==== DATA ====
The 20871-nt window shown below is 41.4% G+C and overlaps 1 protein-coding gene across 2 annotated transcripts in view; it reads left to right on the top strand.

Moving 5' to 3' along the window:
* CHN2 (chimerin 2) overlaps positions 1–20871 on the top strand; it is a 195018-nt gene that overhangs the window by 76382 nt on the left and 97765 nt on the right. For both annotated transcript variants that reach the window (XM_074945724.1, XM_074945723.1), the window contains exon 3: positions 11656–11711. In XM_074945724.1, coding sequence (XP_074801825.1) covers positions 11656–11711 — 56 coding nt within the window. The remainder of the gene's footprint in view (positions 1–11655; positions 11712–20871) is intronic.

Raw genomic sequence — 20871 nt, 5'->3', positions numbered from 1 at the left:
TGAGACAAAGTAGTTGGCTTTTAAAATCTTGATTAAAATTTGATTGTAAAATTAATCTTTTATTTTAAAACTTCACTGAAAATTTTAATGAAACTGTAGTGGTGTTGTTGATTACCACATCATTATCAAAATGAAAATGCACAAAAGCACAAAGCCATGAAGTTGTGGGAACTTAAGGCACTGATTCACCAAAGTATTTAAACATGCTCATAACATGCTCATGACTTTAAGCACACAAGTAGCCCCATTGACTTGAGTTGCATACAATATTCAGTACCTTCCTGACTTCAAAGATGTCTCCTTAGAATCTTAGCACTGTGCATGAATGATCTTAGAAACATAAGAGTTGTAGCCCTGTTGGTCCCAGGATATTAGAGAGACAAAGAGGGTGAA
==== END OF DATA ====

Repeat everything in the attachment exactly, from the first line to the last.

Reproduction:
The 20871-nt window shown below is 41.4% G+C and overlaps 1 protein-coding gene across 2 annotated transcripts in view; it reads left to right on the top strand.

Moving 5' to 3' along the window:
* CHN2 (chimerin 2) overlaps positions 1–20871 on the top strand; it is a 195018-nt gene that overhangs the window by 76382 nt on the left and 97765 nt on the right. For both annotated transcript variants that reach the window (XM_074945724.1, XM_074945723.1), the window contains exon 3: positions 11656–11711. In XM_074945724.1, coding sequence (XP_074801825.1) covers positions 11656–11711 — 56 coding nt within the window. The remainder of the gene's footprint in view (positions 1–11655; positions 11712–20871) is intronic.

Raw genomic sequence — 20871 nt, 5'->3', positions numbered from 1 at the left:
TGAGACAAAGTAGTTGGCTTTTAAAATCTTGATTAAAATTTGATTGTAAAATTAATCTTTTATTTTAAAACTTCACTGAAAATTTTAATGAAACTGTAGTGGTGTTGTTGATTACCACATCATTATCAAAATGAAAATGCACAAAAGCACAAAGCCATGAAGTTGTGGGAACTTAAGGCACTGATTCACCAAAGTATTTAAACATGCTCATAACATGCTCATGACTTTAAGCACACAAGTAGCCCCATTGACTTGAGTTGCATACAATATTCAGTACCTTCCTGACTTCAAAGATGTCTCCTTAGAATCTTAGCACTGTGCATGAATGATCTTAGAAACATAAGAGTTGTAGCCCTGTTGGTCCCAGGATATTAGAGAGACAAAGAGGGTGAA